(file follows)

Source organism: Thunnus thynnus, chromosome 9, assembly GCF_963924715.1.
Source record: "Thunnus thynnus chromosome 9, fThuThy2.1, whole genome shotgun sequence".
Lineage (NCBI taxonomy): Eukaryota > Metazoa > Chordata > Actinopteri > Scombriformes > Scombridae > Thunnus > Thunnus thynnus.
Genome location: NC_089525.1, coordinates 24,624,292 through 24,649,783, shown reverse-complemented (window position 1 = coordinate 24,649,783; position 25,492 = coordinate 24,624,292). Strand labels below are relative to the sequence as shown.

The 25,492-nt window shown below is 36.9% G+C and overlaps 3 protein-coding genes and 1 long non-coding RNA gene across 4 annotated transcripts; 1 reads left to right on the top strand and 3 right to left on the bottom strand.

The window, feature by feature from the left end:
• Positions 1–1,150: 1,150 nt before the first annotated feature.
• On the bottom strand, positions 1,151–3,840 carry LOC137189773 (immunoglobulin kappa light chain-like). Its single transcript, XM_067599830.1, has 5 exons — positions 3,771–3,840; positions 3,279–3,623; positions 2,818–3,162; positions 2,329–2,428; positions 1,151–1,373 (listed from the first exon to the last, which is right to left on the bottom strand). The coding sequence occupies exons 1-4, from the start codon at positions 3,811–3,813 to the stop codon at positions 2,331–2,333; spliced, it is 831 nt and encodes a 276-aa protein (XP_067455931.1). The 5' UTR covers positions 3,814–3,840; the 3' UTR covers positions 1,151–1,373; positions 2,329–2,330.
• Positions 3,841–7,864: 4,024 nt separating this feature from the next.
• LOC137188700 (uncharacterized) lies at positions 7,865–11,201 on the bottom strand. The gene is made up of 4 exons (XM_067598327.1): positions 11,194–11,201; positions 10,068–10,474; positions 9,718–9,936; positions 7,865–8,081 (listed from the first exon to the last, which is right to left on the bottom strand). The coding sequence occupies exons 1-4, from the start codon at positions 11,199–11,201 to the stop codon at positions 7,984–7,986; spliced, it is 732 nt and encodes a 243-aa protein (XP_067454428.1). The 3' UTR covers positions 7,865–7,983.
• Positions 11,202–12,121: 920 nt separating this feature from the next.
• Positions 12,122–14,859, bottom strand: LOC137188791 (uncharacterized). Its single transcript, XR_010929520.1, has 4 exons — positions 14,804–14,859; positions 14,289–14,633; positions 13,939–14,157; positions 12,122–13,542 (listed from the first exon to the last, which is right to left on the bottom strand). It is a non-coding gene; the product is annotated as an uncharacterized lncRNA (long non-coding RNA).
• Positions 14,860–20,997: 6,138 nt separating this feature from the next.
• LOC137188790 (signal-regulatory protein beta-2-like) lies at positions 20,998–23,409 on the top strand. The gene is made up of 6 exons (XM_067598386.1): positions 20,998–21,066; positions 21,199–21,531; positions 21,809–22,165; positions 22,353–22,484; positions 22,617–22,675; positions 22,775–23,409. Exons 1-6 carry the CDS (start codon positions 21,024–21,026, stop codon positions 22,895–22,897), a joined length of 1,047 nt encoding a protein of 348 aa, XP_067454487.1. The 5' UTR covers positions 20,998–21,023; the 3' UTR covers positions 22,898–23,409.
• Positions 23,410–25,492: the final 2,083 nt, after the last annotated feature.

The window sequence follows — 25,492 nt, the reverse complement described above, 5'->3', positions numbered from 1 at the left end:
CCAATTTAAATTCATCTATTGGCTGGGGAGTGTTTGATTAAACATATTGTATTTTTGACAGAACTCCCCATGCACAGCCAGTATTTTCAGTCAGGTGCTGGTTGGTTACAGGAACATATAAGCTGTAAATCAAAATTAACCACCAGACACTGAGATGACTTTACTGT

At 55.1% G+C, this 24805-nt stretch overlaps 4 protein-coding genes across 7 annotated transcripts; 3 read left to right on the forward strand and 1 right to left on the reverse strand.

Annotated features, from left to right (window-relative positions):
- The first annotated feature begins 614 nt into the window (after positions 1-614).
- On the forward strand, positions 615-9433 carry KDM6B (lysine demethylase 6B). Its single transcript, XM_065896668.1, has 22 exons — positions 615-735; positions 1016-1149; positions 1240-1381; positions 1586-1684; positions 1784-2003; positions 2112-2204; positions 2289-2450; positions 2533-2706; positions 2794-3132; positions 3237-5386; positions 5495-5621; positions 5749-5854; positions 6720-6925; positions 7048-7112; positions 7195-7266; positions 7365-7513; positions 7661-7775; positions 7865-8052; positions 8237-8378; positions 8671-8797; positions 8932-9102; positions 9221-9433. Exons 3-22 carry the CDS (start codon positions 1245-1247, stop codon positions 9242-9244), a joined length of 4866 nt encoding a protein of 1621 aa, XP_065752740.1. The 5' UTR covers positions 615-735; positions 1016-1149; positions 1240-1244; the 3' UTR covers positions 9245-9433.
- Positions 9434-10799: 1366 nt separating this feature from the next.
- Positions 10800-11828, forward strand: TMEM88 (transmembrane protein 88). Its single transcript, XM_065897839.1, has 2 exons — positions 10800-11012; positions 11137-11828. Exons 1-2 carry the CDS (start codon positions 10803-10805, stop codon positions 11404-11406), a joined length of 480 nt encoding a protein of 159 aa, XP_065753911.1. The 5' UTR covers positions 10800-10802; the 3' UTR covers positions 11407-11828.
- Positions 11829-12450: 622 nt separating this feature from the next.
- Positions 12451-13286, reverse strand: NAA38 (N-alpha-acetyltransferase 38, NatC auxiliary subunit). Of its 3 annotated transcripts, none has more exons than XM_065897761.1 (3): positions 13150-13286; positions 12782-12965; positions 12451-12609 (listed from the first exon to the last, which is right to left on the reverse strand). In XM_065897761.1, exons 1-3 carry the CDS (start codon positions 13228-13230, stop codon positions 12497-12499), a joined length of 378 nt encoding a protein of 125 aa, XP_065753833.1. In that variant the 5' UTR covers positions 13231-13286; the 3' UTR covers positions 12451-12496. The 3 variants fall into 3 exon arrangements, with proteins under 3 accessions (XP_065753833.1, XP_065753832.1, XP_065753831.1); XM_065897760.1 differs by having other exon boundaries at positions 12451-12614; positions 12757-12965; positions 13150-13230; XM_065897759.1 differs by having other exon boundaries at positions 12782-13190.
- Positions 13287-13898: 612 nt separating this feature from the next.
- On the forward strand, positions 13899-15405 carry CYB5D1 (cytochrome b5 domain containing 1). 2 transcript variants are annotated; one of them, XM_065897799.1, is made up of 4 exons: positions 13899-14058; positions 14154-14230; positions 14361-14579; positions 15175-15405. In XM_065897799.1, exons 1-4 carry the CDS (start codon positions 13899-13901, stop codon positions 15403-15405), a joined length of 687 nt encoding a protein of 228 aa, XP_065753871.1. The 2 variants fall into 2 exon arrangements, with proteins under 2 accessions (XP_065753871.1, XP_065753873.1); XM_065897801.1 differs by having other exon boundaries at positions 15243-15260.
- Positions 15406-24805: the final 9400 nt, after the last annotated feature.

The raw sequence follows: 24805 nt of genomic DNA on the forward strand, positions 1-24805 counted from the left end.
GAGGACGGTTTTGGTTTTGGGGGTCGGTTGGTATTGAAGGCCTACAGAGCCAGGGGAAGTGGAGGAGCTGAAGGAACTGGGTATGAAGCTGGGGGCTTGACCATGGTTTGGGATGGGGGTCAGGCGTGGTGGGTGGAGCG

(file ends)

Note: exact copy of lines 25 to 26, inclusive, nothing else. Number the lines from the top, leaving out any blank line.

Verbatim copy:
- Positions 12451-13286, reverse strand: NAA38 (N-alpha-acetyltransferase 38, NatC auxiliary subunit). Of its 3 annotated transcripts, none has more exons than XM_065897761.1 (3): positions 13150-13286; positions 12782-12965; positions 12451-12609 (listed from the first exon to the last, which is right to left on the reverse strand). In XM_065897761.1, exons 1-3 carry the CDS (start codon positions 13228-13230, stop codon positions 12497-12499), a joined length of 378 nt encoding a protein of 125 aa, XP_065753833.1. In that variant the 5' UTR covers positions 13231-13286; the 3' UTR covers positions 12451-12496. The 3 variants fall into 3 exon arrangements, with proteins under 3 accessions (XP_065753833.1, XP_065753832.1, XP_065753831.1); XM_065897760.1 differs by having other exon boundaries at positions 12451-12614; positions 12757-12965; positions 13150-13230; XM_065897759.1 differs by having other exon boundaries at positions 12782-13190.
- Positions 13287-13898: 612 nt separating this feature from the next.